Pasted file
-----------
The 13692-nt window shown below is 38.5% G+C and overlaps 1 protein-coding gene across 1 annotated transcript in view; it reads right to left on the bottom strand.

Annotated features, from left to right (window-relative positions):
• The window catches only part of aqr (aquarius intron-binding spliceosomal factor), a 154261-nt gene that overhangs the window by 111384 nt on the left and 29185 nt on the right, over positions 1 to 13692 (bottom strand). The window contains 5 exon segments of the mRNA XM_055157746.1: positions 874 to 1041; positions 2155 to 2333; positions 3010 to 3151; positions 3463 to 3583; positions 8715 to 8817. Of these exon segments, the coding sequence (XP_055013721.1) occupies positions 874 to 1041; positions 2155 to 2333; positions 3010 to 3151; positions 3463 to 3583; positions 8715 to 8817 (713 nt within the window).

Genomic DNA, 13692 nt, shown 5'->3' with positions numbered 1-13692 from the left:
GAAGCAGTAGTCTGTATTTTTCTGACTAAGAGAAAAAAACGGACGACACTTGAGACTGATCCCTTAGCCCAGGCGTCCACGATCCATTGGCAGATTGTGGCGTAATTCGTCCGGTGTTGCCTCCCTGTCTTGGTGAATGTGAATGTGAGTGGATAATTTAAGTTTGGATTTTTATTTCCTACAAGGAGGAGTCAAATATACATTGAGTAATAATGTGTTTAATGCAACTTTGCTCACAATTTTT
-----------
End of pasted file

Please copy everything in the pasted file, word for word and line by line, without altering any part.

The 13692-nt window shown below is 38.5% G+C and overlaps 1 protein-coding gene across 1 annotated transcript in view; it reads right to left on the bottom strand.

Annotated features, from left to right (window-relative positions):
• The window catches only part of aqr (aquarius intron-binding spliceosomal factor), a 154261-nt gene that overhangs the window by 111384 nt on the left and 29185 nt on the right, over positions 1 to 13692 (bottom strand). The window contains 5 exon segments of the mRNA XM_055157746.1: positions 874 to 1041; positions 2155 to 2333; positions 3010 to 3151; positions 3463 to 3583; positions 8715 to 8817. Of these exon segments, the coding sequence (XP_055013721.1) occupies positions 874 to 1041; positions 2155 to 2333; positions 3010 to 3151; positions 3463 to 3583; positions 8715 to 8817 (713 nt within the window).

Genomic DNA, 13692 nt, shown 5'->3' with positions numbered 1-13692 from the left:
GAAGCAGTAGTCTGTATTTTTCTGACTAAGAGAAAAAAACGGACGACACTTGAGACTGATCCCTTAGCCCAGGCGTCCACGATCCATTGGCAGATTGTGGCGTAATTCGTCCGGTGTTGCCTCCCTGTCTTGGTGAATGTGAATGTGAGTGGATAATTTAAGTTTGGATTTTTATTTCCTACAAGGAGGAGTCAAATATACATTGAGTAATAATGTGTTTAATGCAACTTTGCTCACAATTTTT